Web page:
“We incorporate cutting edge methods,” says Alexander Nitz, a staff scientist at the Max Planck Institute for Gravitational Physics (Albert Einstein Institute) in Hannover, who led the international research team. “Our improvements enable discovering fainter binary black hole mergers: the four additional signals show that this works!”

The results were published in The Astrophysical Journal today.

Mar 14, 2020

Ancient Supermassive Black Hole Has Its Particle Beam Aimed Right at Earth

Posted by in categories: cosmology, particle physics

Maybe could use a higgs field to deflect it or aim it away or use a higgs laser to destroy the black hole.

Astronomers have discovered the existence of a supermassive black hole that looks to be the oldest and most distant of its kind we’ve ever encountered – and it just happens to be aiming its bright particle beam directly at Earth.

The newly found supermassive black hole – called PSO J030947.49+271757.31 – is the most distant blazar ever observed, researchers say. That conclusion is based on the wavelength signature of the object’s redshift, a phenomenon scientists can use to measure the distance of light-emitting sources in space.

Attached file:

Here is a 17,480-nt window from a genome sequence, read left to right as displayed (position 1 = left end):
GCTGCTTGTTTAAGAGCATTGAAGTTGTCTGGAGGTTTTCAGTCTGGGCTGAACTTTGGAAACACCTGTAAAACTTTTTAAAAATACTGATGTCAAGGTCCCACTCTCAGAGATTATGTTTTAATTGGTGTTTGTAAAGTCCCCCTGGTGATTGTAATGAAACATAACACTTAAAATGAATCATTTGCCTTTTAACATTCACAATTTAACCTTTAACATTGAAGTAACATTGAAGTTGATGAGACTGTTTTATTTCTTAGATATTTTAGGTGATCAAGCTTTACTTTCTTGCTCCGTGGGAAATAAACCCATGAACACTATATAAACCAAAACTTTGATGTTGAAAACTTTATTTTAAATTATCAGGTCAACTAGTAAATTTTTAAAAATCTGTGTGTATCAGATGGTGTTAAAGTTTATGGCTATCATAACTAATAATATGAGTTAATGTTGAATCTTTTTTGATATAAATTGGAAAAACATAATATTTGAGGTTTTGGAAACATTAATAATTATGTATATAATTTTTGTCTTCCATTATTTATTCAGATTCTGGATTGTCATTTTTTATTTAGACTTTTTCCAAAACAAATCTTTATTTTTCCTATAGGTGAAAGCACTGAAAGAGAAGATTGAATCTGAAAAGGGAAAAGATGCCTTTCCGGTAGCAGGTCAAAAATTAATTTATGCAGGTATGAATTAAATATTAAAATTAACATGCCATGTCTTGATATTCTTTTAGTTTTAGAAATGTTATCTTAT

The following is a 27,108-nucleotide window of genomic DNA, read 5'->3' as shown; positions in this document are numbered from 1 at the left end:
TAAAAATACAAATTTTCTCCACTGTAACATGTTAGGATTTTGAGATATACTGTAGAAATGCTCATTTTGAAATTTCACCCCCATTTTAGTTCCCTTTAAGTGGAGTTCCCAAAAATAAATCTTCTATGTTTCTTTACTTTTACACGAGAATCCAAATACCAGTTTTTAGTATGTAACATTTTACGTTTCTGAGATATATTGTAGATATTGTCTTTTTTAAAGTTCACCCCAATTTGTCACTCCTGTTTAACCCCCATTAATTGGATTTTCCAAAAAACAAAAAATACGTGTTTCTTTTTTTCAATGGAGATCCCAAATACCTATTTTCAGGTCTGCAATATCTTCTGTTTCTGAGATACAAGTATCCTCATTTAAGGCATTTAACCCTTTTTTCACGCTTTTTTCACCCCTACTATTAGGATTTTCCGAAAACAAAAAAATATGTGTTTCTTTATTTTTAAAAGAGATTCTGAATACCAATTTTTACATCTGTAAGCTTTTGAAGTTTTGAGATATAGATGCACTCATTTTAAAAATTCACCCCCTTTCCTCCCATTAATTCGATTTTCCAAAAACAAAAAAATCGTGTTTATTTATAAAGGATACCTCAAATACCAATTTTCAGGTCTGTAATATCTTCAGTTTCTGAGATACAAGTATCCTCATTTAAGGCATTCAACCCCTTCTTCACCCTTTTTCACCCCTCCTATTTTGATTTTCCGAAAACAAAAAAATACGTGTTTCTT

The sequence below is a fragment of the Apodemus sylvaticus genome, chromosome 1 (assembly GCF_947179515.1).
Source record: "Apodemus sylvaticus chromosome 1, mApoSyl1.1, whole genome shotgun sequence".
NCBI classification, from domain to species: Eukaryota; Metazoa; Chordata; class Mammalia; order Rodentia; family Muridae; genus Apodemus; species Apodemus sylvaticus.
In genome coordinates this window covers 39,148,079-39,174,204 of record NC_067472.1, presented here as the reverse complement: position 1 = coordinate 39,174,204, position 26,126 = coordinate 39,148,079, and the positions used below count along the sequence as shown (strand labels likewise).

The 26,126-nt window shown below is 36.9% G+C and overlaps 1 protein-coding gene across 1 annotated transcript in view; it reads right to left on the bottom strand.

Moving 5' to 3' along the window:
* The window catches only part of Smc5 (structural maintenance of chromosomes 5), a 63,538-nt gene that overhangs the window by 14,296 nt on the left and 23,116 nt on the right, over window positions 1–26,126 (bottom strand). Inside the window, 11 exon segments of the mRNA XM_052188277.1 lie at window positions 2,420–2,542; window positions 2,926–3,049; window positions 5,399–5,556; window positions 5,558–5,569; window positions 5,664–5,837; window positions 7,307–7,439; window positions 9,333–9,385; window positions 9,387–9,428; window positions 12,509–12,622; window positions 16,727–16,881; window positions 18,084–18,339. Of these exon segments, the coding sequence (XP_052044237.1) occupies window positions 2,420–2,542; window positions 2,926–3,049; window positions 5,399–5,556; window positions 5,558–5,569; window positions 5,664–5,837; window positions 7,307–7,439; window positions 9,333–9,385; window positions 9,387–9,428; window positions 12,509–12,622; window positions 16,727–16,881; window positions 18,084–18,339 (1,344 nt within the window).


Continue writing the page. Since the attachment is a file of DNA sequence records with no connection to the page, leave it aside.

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Mar 13, 2020

Slime Mold Simulations Map Dark Matter Holding Universe Together

Posted by in categories: biological, cosmology, evolution

The behavior of one of nature’s humblest creatures is helping astronomers probe the largest structures in the universe.

The single-cell organism, known as slime mold (Physarum polycephalum), builds complex filamentary networks in search of food, finding near-optimal pathways to connect different locations. In shaping the universe, gravity builds a vast cobweb structure of filaments tying galaxies and clusters of galaxies together along faint bridges hundreds of millions of light-years long. There is an uncanny resemblance between the two networks: one crafted by biological evolution, and the other by the primordial force of gravity.

The cosmic web is the large-scale backbone of the cosmos, consisting primarily of the mysterious substance known as dark matter and laced with gas, upon which galaxies are built. Dark matter cannot be seen, but it makes up the bulk of the universe’s material. The existence of a web-like structure to the universe was first hinted at in the 1985 Redshift Survey conducted at the Harvard-Smithsonian Center for Astrophysics. Since those studies, the grand scale of this filamentary structure has grown in subsequent sky surveys. The filaments form the boundaries between large voids in the universe.